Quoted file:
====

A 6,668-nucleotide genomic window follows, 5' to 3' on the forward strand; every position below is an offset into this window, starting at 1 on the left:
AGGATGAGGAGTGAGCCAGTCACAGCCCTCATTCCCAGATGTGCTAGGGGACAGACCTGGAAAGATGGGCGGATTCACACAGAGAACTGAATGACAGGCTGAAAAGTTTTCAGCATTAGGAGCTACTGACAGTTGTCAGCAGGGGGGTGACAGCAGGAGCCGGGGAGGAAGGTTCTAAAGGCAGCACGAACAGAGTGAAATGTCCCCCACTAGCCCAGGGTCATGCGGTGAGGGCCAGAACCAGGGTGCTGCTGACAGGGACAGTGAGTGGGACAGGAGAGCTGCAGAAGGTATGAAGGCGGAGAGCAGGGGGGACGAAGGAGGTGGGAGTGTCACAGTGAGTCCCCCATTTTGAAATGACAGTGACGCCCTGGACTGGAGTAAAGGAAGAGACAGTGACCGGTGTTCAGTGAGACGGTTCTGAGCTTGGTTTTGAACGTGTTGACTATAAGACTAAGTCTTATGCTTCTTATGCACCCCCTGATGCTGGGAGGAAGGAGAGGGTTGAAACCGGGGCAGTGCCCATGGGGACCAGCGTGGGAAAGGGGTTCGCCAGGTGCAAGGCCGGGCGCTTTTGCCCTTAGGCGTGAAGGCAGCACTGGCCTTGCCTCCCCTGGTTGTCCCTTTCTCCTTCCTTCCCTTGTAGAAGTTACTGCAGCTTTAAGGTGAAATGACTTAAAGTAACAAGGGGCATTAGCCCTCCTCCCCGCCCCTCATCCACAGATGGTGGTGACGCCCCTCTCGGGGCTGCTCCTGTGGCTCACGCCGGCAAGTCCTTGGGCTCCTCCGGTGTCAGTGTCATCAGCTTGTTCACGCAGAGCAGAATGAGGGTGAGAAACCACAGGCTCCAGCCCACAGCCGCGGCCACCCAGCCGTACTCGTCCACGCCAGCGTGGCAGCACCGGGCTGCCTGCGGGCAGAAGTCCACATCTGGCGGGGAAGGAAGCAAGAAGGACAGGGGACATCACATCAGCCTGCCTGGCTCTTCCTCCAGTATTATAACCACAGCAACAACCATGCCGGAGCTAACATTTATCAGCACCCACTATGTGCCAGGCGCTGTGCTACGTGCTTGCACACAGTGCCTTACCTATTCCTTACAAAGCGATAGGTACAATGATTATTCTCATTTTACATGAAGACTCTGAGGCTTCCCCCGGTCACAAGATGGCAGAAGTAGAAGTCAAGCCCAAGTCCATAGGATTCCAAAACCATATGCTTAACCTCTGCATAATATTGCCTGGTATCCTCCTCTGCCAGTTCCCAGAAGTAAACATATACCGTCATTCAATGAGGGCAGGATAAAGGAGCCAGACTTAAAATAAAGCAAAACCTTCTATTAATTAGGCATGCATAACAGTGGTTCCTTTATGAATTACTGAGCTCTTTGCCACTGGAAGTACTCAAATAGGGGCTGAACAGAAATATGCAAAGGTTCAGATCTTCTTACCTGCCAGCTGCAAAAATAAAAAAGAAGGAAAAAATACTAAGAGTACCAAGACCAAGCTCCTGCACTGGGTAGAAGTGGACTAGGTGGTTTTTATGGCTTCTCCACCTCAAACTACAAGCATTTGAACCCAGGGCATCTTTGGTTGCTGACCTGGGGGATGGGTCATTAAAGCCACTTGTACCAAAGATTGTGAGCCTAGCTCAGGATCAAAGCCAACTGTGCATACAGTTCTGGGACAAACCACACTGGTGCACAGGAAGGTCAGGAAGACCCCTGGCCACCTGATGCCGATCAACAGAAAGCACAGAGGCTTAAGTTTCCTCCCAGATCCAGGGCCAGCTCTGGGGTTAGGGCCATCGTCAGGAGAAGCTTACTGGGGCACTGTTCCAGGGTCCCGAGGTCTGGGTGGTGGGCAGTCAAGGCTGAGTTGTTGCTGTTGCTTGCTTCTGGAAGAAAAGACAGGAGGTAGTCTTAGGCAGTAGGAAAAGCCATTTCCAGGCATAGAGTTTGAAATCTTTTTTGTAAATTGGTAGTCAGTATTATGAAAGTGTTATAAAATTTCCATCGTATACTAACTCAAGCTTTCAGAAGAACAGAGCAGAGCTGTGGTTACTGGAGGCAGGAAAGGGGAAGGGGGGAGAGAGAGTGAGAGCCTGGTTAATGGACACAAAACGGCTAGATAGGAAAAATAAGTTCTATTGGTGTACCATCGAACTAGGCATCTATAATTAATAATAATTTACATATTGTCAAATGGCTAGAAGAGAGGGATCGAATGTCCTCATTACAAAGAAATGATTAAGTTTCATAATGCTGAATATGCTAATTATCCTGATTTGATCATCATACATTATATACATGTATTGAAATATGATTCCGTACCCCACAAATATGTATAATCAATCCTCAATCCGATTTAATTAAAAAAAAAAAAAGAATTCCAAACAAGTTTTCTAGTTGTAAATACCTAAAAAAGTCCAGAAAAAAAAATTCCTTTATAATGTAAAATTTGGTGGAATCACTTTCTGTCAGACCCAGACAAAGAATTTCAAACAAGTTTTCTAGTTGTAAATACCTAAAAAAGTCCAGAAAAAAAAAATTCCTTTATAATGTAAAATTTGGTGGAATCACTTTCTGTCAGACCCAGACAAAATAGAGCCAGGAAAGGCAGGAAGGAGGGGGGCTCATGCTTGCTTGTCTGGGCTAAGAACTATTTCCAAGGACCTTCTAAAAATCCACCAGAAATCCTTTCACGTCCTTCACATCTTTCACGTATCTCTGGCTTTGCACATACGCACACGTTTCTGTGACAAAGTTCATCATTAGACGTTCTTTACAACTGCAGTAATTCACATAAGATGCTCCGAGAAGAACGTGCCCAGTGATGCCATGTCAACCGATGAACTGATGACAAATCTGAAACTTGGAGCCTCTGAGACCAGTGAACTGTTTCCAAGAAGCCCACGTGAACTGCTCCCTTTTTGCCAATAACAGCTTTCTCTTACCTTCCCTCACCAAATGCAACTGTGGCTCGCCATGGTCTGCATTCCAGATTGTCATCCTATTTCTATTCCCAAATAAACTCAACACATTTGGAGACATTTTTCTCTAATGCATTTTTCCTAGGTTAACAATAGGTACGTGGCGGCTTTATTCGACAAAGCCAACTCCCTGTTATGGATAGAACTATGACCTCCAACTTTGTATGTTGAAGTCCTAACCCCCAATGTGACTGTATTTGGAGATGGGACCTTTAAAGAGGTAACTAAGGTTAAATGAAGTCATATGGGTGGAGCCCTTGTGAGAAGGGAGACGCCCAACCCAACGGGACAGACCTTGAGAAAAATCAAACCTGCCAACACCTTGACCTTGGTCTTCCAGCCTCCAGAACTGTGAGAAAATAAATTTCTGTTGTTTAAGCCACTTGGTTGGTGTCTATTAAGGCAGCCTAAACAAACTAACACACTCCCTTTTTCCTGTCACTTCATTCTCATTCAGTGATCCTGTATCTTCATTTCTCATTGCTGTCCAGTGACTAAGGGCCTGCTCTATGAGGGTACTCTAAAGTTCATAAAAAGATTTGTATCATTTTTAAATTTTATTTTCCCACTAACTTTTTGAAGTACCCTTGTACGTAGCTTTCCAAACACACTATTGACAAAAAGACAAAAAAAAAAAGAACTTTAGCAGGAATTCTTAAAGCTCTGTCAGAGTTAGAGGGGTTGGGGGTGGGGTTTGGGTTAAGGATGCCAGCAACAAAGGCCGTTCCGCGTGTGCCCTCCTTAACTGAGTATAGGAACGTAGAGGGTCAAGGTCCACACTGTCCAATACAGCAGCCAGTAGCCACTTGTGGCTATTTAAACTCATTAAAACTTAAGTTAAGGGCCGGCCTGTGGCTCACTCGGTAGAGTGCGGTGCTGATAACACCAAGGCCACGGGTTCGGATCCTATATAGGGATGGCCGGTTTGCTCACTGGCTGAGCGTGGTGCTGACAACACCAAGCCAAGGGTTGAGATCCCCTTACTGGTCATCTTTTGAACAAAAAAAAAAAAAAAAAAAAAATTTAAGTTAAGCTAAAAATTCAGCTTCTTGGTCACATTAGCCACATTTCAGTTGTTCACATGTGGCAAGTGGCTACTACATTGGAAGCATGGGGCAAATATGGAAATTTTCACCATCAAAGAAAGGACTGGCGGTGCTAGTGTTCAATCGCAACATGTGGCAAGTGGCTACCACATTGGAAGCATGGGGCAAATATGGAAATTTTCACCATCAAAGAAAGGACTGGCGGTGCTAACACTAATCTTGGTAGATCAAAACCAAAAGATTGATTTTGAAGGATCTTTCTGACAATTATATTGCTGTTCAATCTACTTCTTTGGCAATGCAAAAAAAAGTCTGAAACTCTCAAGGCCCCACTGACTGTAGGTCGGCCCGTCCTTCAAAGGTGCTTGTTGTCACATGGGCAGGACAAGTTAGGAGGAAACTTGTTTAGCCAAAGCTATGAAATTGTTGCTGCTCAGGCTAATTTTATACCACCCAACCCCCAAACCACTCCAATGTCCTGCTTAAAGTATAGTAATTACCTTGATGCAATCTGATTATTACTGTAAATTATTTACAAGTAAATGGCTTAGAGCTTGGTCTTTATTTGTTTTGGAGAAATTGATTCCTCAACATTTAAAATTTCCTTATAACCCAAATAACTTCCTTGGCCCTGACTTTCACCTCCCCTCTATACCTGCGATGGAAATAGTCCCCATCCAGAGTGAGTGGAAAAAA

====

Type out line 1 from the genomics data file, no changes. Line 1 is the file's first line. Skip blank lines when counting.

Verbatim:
A 6,668-nucleotide genomic window follows, 5' to 3' on the forward strand; every position below is an offset into this window, starting at 1 on the left: